IoT analytics has emerged as a new and rather challenging field. It works by taking in a large amount of heterogeneous data from the Internet of Things (IoT) devices, with the aim of storing, processing, and extracting useful business insight from them. This, therefore, requires a combination of tools, such as stream processing frameworks, data lakes, and analytics tools.
The essence of this article is to help you understand how different industries are using data infrastructure for IoT analytics, what the core challenges involved in value extraction from IoT data are, as well as how to handle them with an innovative IoT analytics system.
What is IoT Analytics?
The goal of IoT analytics is to obtain insight from huge data volumes generated by devices that are connected through the Internet of Things (IoT).
Basically, IoT analytics has a connection to the Industrial IoT (IIoT). Businesses utilize IIoT for data collection and analysis from weather stations, pipelines, sensors on manufacturing equipment, delivery trucks, smart meters, as well as other machinery. Other sectors such as retail, data center management, healthcare, etc. also make use of IoT analytics.
IoT data can be described as a subset of large data and is continually increasing in velocity, variety, and volume (known as the 3Vs model). It comprises heterogeneous streams that must be transformed and integrated to achieve current, accurate, and comprehensive information for effective business analysis and reporting.
Types of IoT Analytics
Descriptive analytics on IoT data
This type of IoT analytics deals with what’s happening, by tracking the status of IoT devices, assets, products, and machines. It also determines if all is going as planned and sends notifications in the occurrence of any anomalies. Generally, descriptive analytics is implemented in the form of dashboards that display past and current statistics, key performance indicators (KPIs), alerts, and sensor data.
Descriptive analytics focuses on such questions as:
- Is there any anomaly that should be attended to?
- What exactly is the use and production rate of a given machine?
- How do consumers use our products?
- Where do our assets reside?
- What is the quantity of components we are creating with our tool?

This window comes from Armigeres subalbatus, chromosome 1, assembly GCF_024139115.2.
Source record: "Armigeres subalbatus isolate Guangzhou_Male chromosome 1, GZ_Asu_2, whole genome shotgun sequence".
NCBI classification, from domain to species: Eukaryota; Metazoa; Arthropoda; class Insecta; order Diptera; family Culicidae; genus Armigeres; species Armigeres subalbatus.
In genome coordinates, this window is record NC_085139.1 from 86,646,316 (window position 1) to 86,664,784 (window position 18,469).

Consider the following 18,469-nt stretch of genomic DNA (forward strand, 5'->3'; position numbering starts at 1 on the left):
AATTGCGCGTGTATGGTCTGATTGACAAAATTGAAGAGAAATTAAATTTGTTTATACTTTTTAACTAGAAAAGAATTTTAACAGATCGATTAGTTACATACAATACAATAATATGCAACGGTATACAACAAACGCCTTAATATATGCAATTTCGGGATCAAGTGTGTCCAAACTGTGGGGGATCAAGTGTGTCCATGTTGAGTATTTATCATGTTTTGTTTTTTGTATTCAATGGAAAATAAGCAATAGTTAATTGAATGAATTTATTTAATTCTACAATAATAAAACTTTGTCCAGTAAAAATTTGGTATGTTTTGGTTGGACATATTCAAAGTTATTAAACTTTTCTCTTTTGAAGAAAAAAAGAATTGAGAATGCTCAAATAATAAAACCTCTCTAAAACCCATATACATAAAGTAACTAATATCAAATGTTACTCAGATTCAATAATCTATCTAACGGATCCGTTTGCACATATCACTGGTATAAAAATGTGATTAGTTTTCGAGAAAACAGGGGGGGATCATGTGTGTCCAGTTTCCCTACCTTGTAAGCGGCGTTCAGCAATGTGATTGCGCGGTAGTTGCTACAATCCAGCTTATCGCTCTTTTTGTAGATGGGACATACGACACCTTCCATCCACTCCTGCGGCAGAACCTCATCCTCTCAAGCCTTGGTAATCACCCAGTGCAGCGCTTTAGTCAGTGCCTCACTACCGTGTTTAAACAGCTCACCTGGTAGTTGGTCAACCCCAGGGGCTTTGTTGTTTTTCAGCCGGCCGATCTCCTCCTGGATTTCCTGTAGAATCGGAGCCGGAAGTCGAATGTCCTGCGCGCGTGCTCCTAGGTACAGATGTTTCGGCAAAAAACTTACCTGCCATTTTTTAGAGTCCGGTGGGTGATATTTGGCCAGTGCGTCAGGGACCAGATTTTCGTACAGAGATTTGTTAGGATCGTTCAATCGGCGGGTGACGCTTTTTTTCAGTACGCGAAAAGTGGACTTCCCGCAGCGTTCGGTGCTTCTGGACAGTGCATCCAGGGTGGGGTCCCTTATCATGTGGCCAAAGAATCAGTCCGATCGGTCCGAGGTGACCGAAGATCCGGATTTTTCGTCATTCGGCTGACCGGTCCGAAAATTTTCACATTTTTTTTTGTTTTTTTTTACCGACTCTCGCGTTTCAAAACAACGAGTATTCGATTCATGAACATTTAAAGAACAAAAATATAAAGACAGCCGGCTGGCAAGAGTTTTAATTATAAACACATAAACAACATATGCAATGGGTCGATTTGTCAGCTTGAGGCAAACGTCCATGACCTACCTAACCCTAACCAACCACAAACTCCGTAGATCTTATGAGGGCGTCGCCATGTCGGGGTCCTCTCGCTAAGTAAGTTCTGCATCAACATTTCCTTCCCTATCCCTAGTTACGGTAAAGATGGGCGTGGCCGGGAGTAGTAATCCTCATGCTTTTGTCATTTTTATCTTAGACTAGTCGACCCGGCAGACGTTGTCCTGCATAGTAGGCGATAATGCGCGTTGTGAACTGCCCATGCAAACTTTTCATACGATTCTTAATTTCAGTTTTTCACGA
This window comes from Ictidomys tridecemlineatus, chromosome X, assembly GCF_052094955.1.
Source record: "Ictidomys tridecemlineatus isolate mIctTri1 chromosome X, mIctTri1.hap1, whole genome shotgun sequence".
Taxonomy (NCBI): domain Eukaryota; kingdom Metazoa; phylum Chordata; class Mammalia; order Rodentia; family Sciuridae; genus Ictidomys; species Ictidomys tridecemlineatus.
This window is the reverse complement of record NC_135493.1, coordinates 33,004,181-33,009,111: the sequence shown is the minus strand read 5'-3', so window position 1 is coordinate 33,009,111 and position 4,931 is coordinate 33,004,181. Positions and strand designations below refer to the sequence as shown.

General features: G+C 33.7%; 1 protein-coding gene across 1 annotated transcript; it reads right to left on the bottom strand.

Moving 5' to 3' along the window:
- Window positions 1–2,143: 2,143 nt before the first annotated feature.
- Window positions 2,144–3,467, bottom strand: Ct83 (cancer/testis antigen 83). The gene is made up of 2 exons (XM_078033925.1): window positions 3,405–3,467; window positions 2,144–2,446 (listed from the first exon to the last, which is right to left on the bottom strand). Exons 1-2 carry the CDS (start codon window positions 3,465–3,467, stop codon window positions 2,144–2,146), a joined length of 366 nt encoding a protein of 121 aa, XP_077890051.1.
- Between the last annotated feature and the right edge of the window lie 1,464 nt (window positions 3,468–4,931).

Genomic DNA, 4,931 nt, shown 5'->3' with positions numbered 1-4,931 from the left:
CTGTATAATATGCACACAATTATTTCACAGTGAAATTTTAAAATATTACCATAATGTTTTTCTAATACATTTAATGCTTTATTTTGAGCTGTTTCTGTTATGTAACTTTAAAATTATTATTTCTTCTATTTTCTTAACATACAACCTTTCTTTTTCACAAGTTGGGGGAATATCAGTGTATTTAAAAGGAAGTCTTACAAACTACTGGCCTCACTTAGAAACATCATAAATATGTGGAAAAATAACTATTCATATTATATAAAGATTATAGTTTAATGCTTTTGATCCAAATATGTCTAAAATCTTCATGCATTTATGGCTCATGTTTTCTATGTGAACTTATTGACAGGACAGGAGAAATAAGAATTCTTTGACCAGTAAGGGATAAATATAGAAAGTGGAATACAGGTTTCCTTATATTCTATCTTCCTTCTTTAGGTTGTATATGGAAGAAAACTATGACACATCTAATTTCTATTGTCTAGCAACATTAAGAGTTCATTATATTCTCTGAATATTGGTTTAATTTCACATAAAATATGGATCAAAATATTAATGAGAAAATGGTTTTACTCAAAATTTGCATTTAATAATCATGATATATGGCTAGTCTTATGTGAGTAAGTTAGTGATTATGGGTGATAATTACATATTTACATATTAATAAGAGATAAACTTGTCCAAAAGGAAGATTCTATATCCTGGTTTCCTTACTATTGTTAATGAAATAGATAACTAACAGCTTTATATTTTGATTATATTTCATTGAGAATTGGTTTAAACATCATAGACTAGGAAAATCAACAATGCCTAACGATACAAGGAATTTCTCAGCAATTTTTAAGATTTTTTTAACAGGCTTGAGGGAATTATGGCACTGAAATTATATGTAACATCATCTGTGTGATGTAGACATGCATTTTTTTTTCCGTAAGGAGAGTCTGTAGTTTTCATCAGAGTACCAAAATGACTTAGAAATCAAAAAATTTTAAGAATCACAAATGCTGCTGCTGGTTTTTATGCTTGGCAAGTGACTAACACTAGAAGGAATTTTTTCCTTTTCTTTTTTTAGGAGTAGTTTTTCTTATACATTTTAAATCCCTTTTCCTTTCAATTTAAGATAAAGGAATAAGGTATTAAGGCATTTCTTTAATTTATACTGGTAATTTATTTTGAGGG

- What is the energy consumption of this machine?
Diagnostic analytics on IoT data
It addresses the question: why is this thing happening? Diagnostic analytics analyzes IoT data so as to identify key issues and to solve or even improve a process, product, or service.
Diagnostic functionalities are usually extensions to dashboards that allow users to access data, make comparisons, and visualize trends and correlations in an ad-hoc method. Several businesses hire domain experts with knowledge about a particular device, machine, product, or process, instead of data scientists, to carry out diagnostics on data.
Diagnostic analytics addresses such questions as:
- What makes this machine produce more defective components than others?
- Why does this machine consume so much energy?
- Why is the company not producing sufficient components with this machine?
- Why do we get plenty of product returns from Asian customers?
Predictive analytics on IoT data
The essence of predictive analytics is to raise the question: what is going to happen? Hence, it assesses the possibility that an event is going to occur within a certain timeframe, as observed from historical data. The goal is to proactively execute corrective actions prior to the occurrence of an undesired result, isolate opportunities, or to mitigate risk.
It is often implemented through ML models that have been trained with historical data and positioned on the cloud so that end-user applications can access them.
It addresses such questions as:
- What are the odds of this machine breaking down within the next 24 hours?
- What is the expected useful tenure of this device?
- When are we supposed to service this machine?